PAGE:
My wardmate Cllr Stephen Stark has informed me that the White Horse on South End Green has been occupied by squatters. This is just the latest of a long line of squatting incidents in Hampstead, including the Legal Café on Haverstock Hill.
Squatting is somewhat unique, in that the point is that the perpetrators want to stay at the scene. This makes tackling it far less dependent on policing resources or visibility and far more dependent on the will and the powers the police have to handle it. Speaking to our own local team, I know there’s no lack of the former, so what about the latter?
Thanks to the Conservatives, squatting in residential properties was criminalised in England & Wales 2012: a move known as “Weatherley’s Law”, after its proposer Mike Weatherley. This matched the law in Scotland, where it had been a criminal offence for 150 years.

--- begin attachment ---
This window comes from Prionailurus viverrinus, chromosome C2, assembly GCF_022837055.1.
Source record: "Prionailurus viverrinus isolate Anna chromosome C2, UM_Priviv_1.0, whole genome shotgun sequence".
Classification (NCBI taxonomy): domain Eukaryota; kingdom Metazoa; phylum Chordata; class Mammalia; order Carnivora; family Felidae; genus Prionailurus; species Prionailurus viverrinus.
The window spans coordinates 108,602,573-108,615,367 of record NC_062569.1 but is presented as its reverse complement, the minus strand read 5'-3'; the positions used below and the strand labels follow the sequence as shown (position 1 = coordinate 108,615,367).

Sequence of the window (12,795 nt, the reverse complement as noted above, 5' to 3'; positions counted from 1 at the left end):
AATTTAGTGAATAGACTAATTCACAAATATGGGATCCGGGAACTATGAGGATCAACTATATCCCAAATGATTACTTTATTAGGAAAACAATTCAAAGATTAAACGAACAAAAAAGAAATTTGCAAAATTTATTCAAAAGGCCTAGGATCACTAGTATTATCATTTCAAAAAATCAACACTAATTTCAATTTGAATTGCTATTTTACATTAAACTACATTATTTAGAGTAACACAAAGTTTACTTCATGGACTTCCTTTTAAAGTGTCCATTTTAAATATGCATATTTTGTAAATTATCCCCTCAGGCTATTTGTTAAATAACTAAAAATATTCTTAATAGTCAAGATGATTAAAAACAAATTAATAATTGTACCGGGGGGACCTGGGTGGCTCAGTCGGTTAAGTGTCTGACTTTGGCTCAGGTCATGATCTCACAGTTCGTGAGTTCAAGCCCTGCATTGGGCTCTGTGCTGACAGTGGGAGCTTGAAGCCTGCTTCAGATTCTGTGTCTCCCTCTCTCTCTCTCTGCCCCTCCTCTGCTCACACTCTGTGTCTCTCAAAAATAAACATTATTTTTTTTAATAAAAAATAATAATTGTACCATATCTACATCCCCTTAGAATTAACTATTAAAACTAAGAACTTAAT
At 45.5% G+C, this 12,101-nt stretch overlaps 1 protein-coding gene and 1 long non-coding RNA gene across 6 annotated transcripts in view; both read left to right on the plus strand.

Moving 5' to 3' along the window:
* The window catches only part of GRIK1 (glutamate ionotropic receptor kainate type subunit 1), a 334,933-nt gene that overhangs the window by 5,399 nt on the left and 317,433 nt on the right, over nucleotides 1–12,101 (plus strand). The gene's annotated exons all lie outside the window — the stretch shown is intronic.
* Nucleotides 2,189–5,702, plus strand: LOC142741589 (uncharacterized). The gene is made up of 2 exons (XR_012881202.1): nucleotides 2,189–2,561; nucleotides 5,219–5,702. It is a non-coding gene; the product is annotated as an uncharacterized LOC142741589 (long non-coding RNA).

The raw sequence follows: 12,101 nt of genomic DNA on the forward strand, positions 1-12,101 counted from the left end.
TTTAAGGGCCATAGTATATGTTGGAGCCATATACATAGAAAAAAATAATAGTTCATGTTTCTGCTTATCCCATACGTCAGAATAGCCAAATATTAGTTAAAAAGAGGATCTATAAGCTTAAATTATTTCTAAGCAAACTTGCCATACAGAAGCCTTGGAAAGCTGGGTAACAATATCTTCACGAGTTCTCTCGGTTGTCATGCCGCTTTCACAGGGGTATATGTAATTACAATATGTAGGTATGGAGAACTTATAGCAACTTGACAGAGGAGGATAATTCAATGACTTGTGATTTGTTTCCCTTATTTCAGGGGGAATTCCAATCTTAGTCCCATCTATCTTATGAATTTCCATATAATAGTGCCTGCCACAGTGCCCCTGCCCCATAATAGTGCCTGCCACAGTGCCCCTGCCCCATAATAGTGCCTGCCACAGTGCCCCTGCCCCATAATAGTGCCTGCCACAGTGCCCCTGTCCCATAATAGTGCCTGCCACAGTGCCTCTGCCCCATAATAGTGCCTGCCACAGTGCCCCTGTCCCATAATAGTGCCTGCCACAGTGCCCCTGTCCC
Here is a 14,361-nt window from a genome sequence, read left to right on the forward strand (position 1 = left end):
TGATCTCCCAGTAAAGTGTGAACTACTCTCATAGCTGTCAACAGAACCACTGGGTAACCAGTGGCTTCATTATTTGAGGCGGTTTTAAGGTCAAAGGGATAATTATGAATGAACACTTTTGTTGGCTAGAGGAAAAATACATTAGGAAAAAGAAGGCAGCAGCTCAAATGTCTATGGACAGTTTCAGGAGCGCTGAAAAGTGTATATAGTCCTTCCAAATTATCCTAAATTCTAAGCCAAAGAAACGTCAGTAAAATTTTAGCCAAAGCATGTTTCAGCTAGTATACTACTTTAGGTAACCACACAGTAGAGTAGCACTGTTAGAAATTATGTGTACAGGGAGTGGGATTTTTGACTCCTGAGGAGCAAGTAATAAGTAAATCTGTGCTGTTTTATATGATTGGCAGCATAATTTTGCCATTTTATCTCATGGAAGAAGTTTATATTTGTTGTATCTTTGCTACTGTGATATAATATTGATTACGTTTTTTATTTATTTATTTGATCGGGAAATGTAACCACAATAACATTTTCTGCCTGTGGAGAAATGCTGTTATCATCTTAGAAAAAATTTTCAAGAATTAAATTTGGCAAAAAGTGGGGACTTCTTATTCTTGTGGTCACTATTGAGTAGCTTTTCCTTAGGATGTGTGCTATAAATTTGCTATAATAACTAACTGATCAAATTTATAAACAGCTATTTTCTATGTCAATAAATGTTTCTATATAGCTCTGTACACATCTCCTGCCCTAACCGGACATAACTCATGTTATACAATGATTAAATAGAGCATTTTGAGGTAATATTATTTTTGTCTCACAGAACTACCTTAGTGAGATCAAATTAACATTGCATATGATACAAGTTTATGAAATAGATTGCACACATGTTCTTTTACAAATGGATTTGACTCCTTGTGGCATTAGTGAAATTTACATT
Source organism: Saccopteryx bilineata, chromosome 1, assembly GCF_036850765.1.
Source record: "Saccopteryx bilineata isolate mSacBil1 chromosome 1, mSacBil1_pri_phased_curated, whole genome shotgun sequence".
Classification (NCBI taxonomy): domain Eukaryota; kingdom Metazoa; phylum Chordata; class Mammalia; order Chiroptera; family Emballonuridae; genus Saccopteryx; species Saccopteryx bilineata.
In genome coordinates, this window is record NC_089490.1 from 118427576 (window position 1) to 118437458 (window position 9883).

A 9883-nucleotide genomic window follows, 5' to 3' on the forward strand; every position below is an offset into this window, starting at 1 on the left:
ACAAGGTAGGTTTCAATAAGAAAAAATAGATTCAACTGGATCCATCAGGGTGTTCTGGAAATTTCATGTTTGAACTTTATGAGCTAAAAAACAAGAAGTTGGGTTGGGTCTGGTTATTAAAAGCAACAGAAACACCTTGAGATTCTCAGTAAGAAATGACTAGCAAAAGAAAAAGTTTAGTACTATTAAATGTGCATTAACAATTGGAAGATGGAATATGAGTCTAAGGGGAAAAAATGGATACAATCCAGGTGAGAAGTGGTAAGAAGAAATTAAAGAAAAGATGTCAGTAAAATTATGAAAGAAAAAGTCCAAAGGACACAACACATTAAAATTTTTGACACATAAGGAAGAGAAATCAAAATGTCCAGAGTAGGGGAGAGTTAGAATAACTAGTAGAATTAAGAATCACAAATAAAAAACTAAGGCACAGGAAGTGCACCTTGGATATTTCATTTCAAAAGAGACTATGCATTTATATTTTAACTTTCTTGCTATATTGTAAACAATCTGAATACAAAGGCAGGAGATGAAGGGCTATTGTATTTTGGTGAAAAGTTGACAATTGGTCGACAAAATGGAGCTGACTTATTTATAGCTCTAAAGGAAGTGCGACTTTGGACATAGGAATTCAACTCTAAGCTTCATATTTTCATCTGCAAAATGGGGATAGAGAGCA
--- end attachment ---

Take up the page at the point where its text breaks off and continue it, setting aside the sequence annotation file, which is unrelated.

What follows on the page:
However, this law doesn’t apply to commercial properties, squatting (or, more precisely, forcible entry) in which was decriminalised by Labour in 1977 and has never been recriminalised. As such, the people that broke into the White Horse could escape without any liability at all (damaging the door is illegal, but if you just pick the lock, it’s not). This is wrong, and the disparity should be ended, such that squatting of all descriptions is criminalised. This will provide a far stronger deterrent.
Of course, sadly, there is a political dimension to this. The reason that Jeremy Corbyn and John McDonnell both spoke against Mike Weatherley’s law in 2012 is simple: they don’t believe that you have an inalienable right to your home. They believe that you owning property, even your own home, is depriving someone else – as if everything is a zero-sum game – so who are you to complain if someone takes it from you?
I find that completely abhorrent. It is right that those that break into your property – whether residential or commercial – are subject to criminal prosecution. In the meantime, keep yourselves and your property safe, and report any unusual comings and goings to the police.
For more about my campaign to keep our streets safe, click here.